Discovery Through Story Research

They say to write what you know, but if I wrote what I knew, I would never have learned about two awesome little creatures called the tardigrade and the Pompeii worm (Wikipedia links).

(Photo credit: Wired.com)

Tardigrade (Photo credit: Wired.com)

(Photo credit: Wikipedia)

Pompeii Worm (Photo credit: Wikipedia)

These two little guys are extremophiles, which means they have unusually high tolerances for temperature. In the case of the tardigrade, it can survive just about anything you throw at it, including a decade of dehydration, freezing to one degree above absolute zero, and the vacuum of space. Oh, and they can also survive direct, unfiltered radiation from the sun, a radiation that would cook a human alive. So, they’re kind of tough, you know?

I’m doing research for a new project, and one of the characters is an evolutionary microbiologist (because why not, right?). It’s my job as a writer to create a passable facsimile of a person in said profession, or at least one that doesn’t ring abnormally false, even after a bit of scrutiny.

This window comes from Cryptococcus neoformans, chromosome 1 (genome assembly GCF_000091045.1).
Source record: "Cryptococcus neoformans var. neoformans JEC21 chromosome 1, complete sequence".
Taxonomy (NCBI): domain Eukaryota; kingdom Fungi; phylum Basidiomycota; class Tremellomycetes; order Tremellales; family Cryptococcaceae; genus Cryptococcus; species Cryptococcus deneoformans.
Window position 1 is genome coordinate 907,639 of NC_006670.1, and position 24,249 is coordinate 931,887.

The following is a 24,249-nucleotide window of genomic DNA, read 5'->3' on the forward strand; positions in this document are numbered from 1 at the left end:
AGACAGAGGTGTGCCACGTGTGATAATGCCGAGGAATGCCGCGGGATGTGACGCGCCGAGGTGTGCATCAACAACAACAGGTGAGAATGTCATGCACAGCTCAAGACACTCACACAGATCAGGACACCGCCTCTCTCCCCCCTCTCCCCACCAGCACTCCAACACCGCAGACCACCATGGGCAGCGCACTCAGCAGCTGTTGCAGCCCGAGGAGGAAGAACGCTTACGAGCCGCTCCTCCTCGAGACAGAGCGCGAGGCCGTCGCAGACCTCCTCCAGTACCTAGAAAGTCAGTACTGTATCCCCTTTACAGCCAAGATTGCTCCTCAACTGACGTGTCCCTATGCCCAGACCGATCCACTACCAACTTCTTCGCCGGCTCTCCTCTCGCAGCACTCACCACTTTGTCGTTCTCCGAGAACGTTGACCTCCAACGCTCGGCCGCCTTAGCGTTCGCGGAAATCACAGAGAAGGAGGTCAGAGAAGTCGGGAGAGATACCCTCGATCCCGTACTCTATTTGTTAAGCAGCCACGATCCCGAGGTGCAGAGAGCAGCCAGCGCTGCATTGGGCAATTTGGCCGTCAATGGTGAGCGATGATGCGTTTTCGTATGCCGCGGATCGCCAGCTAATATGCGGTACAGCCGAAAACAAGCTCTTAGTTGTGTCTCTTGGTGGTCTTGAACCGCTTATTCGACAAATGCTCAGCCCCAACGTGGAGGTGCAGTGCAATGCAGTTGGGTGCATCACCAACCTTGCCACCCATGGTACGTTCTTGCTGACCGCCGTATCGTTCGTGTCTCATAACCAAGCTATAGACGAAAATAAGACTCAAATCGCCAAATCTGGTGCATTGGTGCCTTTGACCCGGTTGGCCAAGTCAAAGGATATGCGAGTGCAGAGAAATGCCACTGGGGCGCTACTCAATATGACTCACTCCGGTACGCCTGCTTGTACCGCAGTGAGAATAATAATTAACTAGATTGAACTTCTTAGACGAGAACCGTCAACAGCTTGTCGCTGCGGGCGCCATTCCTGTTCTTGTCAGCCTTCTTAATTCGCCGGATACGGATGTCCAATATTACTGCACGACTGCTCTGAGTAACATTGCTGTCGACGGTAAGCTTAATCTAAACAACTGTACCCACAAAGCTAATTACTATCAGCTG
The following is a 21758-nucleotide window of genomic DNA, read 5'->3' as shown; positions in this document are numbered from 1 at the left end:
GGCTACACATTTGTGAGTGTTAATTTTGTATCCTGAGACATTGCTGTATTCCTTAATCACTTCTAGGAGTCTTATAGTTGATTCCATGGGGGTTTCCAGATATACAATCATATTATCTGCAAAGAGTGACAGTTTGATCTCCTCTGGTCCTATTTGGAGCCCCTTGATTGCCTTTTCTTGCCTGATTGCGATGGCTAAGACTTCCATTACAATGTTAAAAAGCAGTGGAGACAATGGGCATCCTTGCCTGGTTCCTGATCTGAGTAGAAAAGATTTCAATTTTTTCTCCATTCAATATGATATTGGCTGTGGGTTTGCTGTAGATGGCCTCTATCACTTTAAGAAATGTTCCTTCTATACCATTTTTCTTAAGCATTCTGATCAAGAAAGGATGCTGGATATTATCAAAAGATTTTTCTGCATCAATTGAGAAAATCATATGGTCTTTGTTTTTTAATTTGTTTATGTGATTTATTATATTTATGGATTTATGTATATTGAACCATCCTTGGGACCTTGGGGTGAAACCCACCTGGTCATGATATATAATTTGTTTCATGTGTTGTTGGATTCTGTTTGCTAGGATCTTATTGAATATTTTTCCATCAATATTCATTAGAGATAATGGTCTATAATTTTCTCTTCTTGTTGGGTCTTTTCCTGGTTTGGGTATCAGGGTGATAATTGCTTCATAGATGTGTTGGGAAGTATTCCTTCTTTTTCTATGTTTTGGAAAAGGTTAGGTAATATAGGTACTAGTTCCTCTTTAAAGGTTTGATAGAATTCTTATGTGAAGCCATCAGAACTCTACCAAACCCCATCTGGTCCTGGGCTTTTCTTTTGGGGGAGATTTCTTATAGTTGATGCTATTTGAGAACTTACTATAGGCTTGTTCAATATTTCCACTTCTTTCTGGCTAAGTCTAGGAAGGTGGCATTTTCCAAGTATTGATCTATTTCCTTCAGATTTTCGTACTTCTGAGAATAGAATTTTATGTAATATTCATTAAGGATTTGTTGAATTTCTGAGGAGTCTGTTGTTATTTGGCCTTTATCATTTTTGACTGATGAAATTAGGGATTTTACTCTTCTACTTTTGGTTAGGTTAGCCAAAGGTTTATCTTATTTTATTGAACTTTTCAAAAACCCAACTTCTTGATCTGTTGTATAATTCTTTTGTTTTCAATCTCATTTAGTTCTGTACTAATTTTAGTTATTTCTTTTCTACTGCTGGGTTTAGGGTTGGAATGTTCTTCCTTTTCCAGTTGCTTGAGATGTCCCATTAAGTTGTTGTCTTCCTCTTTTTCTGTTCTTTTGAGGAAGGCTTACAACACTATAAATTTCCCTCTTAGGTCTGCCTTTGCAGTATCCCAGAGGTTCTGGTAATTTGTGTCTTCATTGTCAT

Enter the internet, that vast trove of everything that could either accelerate one’s destruction or open up a world of possibilities that before could only be uncovered with laborious trips to the local library or university. And to get to those places, we actually had to go…outside (dun dun DUNNNNN!).

Well, no longer. Now I can wear pajamas and read all about extremophiles like the uber-resilient tardigrade without suffering the disapproving looks of a librarian.

I also think the writing process is made more enjoyable when it’s a process of discovery, because a lot of that will transfer over to the reading process. I figure if I’m excited about the content, then readers will be as well.

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